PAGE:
Hot work is an integral part of many construction or maintenance projects, and with it comes multiple hazards that need to be managed, so it’s important to be fully aware of the risks and your obligations.
What is hot work?
Hot work is one of the few occasions in which heat, sparks or naked flames are intentionally introduced into the workplace, making it a high-risk activity that needs to be managed and controlled effectively. Common hot work activities include anything that uses:
- Gas and electric welding and cutting equipment
- Blow lamps and blow torches
- Electric or gas hot air guns, heaters or blowers
- Bitumen and tar boilers
- Angle grinders and grinding wheels
- Brazing and soldering equipment
- Any other equipment that can produce a spark, frictional heat or flame
What are the associated risks?
The use of hot work in any capacity always carries hazards. This includes sparks, excessive heat, conduction, flammable gases and swarf. Working with any kind of ignition, greatly increases the risk of fire and therefore injury, death and damage to property. Hot work activities may ignite adjacent or unseen material, heat may be conducted away from the working area by metal components and sparks, or hot metal may travel a long distance, while retaining the potential to ignite combustible materials. Many losses and injuries associated with hot work occur as a result of poor planning, risk assessments, or supervision. That’s why it’s so important for you and your staff to fully understand what hot works are and the hazards they impose on the working environment.
What procedures and controls do businesses need in place?
Whilst hot work should be considered a last resort and only authorised where a safer method is unavailable, the good news is that the risks of hot work can be greatly reduced if the correct assessment procedures and controls are in place. This would include:
- Formal procedures – which apply to employees as well as contractors.
- The hot work permit – it’s essential that people who are nominated to authorise hot work have experience or training in the associated hazards. The hot work permit should be completed and issued based on method statements and fire risk assessment for the works, as well as a physical inspection of the work equipment and the area, immediately prior to the work commencing.
- Briefing and training – everyone who is required to sign or abide by the conditions of a permit must receive an appropriate briefing or training.
- Spot checks and audits – including completed permits, training records and public liability insurances.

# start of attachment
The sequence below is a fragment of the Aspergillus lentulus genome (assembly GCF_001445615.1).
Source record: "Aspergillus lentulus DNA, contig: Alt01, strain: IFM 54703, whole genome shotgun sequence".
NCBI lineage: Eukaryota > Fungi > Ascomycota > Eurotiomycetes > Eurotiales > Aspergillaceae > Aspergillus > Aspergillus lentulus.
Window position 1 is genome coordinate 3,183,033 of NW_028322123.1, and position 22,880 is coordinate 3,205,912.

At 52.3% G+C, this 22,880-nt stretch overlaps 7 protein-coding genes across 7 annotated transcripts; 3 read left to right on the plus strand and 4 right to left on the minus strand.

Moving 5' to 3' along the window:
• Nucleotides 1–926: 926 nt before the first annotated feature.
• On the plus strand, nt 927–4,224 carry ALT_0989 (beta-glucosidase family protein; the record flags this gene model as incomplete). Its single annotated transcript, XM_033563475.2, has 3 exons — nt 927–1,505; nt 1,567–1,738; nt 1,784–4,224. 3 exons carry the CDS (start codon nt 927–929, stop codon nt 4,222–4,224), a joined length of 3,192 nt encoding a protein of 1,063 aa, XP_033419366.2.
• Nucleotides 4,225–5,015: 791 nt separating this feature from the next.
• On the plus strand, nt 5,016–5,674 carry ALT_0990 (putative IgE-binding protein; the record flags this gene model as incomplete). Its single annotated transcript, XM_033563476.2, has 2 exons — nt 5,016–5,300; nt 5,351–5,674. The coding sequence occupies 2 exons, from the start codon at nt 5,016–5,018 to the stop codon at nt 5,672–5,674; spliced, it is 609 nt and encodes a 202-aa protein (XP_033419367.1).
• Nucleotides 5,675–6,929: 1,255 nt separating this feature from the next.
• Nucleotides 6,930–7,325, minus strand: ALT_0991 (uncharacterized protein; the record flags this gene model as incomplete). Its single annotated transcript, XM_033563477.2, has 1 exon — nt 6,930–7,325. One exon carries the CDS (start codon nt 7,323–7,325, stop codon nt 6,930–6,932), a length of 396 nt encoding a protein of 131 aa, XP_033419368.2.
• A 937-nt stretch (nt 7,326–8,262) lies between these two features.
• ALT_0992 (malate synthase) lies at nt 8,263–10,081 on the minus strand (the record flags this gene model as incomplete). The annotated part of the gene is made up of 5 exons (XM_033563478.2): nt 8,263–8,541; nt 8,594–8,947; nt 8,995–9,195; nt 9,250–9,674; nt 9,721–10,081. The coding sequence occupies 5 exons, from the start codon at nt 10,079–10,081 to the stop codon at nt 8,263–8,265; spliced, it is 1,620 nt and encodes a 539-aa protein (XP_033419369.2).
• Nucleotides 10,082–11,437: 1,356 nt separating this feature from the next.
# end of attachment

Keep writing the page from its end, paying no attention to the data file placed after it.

- Managing contractors – checking the competency wherever contractors or sub-contractors are used.
The importance of the risk assessment
Before undertaking any kind of hot work, you should be aware of the importance of a robust risk assessment. When reviewing the proposed works, the fire risk assessment should reveal issues that could lead to injury, or the likelihood of damage to equipment or property, should a fire occur. It’s important to think about, should a fire occur, where the fire could spread to, whether there are combustible materials or construction nearby and who else on the premises needs to be notified. For more details on how to implement your risk assessment, including information on how to review the works, investigate the work area, and deciding whether it’s safe to proceed, or information about hot work permits, read Aviva’s ‘Hot Work Operations’ Loss Prevention Standard to find out more.
The criticality of the fire watch
You should be familiar with the hot work hazards to know when things don’t look quite right. Having someone on hand to oversee the hot works is therefore essential. The person completing the fire watch, must have the confidence and authority to stop work if unsafe conditions develop, be familiar with the fire alarm locations and emergency notification procedures. They should be trained in the use of fire extinguishers or hose reels which are available. If the area of work is large, multi-levelled or congested, additional fire watchers may be needed. The fire watch doesn’t finish when the hot work ceases, it should be continuous for at least an hour after and subject to intermittent checks thereafter for a period determined by the risk assessment (a minimum of one hour, but in many cases can be much longer).
Thermographic cameras are a great tool that can be used to manage risk and identify any particular areas of concern. Implementing them as part of your hot work controls is a very effective way to compare images and ensure the thermographic signatures match pre- and post-work.
For more information, read Aviva’s Commercial Hot Work Guide, or refer to their ‘Hot Work Operations’ Loss Prevention Standard. If you’re on the go, listen to their Hot Work podcast.
We are here to help
If you are concerned about how this affects you and your business and would like support in assessing your needs, we are here to help. Please do get in touch for confidential advice and guidance.
This article was adapted from an article by Aviva which can be found here.